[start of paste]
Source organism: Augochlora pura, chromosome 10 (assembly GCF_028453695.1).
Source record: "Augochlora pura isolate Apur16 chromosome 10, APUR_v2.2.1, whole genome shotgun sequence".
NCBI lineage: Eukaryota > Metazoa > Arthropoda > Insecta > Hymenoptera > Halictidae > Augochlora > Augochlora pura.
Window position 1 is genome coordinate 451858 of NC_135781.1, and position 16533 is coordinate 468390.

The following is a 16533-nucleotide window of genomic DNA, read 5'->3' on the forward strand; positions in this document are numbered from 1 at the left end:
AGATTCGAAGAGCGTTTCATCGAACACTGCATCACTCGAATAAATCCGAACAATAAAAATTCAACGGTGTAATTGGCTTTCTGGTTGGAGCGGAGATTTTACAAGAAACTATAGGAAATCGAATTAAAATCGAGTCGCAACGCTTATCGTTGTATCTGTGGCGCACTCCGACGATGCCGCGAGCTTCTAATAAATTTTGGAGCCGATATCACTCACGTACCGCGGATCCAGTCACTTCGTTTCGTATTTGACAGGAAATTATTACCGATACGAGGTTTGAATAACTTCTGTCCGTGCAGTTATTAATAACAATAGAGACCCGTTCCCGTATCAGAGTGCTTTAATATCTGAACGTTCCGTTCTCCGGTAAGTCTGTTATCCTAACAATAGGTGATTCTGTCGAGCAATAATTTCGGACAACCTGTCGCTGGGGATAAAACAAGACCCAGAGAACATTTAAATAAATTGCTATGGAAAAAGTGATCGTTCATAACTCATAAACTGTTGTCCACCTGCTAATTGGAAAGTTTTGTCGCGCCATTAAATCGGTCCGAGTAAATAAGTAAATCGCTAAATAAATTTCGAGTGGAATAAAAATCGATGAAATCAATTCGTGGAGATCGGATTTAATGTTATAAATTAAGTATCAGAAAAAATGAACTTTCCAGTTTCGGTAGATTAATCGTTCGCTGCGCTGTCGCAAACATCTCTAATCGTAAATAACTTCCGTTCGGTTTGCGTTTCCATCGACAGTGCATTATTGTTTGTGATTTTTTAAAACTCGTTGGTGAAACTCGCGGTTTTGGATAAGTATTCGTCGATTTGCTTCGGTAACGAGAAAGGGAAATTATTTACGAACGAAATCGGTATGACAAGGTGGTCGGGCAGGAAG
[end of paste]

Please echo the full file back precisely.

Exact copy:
Source organism: Augochlora pura, chromosome 10 (assembly GCF_028453695.1).
Source record: "Augochlora pura isolate Apur16 chromosome 10, APUR_v2.2.1, whole genome shotgun sequence".
NCBI lineage: Eukaryota > Metazoa > Arthropoda > Insecta > Hymenoptera > Halictidae > Augochlora > Augochlora pura.
Window position 1 is genome coordinate 451858 of NC_135781.1, and position 16533 is coordinate 468390.

The following is a 16533-nucleotide window of genomic DNA, read 5'->3' on the forward strand; positions in this document are numbered from 1 at the left end:
AGATTCGAAGAGCGTTTCATCGAACACTGCATCACTCGAATAAATCCGAACAATAAAAATTCAACGGTGTAATTGGCTTTCTGGTTGGAGCGGAGATTTTACAAGAAACTATAGGAAATCGAATTAAAATCGAGTCGCAACGCTTATCGTTGTATCTGTGGCGCACTCCGACGATGCCGCGAGCTTCTAATAAATTTTGGAGCCGATATCACTCACGTACCGCGGATCCAGTCACTTCGTTTCGTATTTGACAGGAAATTATTACCGATACGAGGTTTGAATAACTTCTGTCCGTGCAGTTATTAATAACAATAGAGACCCGTTCCCGTATCAGAGTGCTTTAATATCTGAACGTTCCGTTCTCCGGTAAGTCTGTTATCCTAACAATAGGTGATTCTGTCGAGCAATAATTTCGGACAACCTGTCGCTGGGGATAAAACAAGACCCAGAGAACATTTAAATAAATTGCTATGGAAAAAGTGATCGTTCATAACTCATAAACTGTTGTCCACCTGCTAATTGGAAAGTTTTGTCGCGCCATTAAATCGGTCCGAGTAAATAAGTAAATCGCTAAATAAATTTCGAGTGGAATAAAAATCGATGAAATCAATTCGTGGAGATCGGATTTAATGTTATAAATTAAGTATCAGAAAAAATGAACTTTCCAGTTTCGGTAGATTAATCGTTCGCTGCGCTGTCGCAAACATCTCTAATCGTAAATAACTTCCGTTCGGTTTGCGTTTCCATCGACAGTGCATTATTGTTTGTGATTTTTTAAAACTCGTTGGTGAAACTCGCGGTTTTGGATAAGTATTCGTCGATTTGCTTCGGTAACGAGAAAGGGAAATTATTTACGAACGAAATCGGTATGACAAGGTGGTCGGGCAGGAAG